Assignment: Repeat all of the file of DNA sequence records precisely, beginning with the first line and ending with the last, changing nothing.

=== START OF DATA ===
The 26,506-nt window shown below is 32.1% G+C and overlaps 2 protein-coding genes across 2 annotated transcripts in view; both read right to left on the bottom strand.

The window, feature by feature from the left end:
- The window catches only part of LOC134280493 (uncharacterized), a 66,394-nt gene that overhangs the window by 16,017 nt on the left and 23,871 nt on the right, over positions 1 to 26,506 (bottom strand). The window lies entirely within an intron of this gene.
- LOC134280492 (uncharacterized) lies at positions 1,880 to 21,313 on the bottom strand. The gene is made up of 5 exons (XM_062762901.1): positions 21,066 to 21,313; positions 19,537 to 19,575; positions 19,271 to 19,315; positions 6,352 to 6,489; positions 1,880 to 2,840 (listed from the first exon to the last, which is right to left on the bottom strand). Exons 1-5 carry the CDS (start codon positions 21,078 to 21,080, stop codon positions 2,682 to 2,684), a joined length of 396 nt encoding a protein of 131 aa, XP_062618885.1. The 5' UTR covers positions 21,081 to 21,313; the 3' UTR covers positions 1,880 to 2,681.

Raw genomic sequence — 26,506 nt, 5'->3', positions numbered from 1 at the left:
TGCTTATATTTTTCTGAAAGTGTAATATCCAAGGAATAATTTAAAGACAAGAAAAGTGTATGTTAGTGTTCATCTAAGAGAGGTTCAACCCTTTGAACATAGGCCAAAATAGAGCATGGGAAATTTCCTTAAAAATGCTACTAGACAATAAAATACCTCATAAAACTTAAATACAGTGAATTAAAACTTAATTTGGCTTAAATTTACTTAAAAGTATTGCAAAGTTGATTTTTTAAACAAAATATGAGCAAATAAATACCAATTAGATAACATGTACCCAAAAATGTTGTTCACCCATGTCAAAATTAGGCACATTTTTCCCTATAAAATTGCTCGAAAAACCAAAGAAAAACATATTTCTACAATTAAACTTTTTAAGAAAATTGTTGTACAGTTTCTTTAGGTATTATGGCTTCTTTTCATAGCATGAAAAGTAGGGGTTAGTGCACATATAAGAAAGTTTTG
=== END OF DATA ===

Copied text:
The 26,506-nt window shown below is 32.1% G+C and overlaps 2 protein-coding genes across 2 annotated transcripts in view; both read right to left on the bottom strand.

The window, feature by feature from the left end:
- The window catches only part of LOC134280493 (uncharacterized), a 66,394-nt gene that overhangs the window by 16,017 nt on the left and 23,871 nt on the right, over positions 1 to 26,506 (bottom strand). The window lies entirely within an intron of this gene.
- LOC134280492 (uncharacterized) lies at positions 1,880 to 21,313 on the bottom strand. The gene is made up of 5 exons (XM_062762901.1): positions 21,066 to 21,313; positions 19,537 to 19,575; positions 19,271 to 19,315; positions 6,352 to 6,489; positions 1,880 to 2,840 (listed from the first exon to the last, which is right to left on the bottom strand). Exons 1-5 carry the CDS (start codon positions 21,078 to 21,080, stop codon positions 2,682 to 2,684), a joined length of 396 nt encoding a protein of 131 aa, XP_062618885.1. The 5' UTR covers positions 21,081 to 21,313; the 3' UTR covers positions 1,880 to 2,681.

Raw genomic sequence — 26,506 nt, 5'->3', positions numbered from 1 at the left:
TGCTTATATTTTTCTGAAAGTGTAATATCCAAGGAATAATTTAAAGACAAGAAAAGTGTATGTTAGTGTTCATCTAAGAGAGGTTCAACCCTTTGAACATAGGCCAAAATAGAGCATGGGAAATTTCCTTAAAAATGCTACTAGACAATAAAATACCTCATAAAACTTAAATACAGTGAATTAAAACTTAATTTGGCTTAAATTTACTTAAAAGTATTGCAAAGTTGATTTTTTAAACAAAATATGAGCAAATAAATACCAATTAGATAACATGTACCCAAAAATGTTGTTCACCCATGTCAAAATTAGGCACATTTTTCCCTATAAAATTGCTCGAAAAACCAAAGAAAAACATATTTCTACAATTAAACTTTTTAAGAAAATTGTTGTACAGTTTCTTTAGGTATTATGGCTTCTTTTCATAGCATGAAAAGTAGGGGTTAGTGCACATATAAGAAAGTTTTG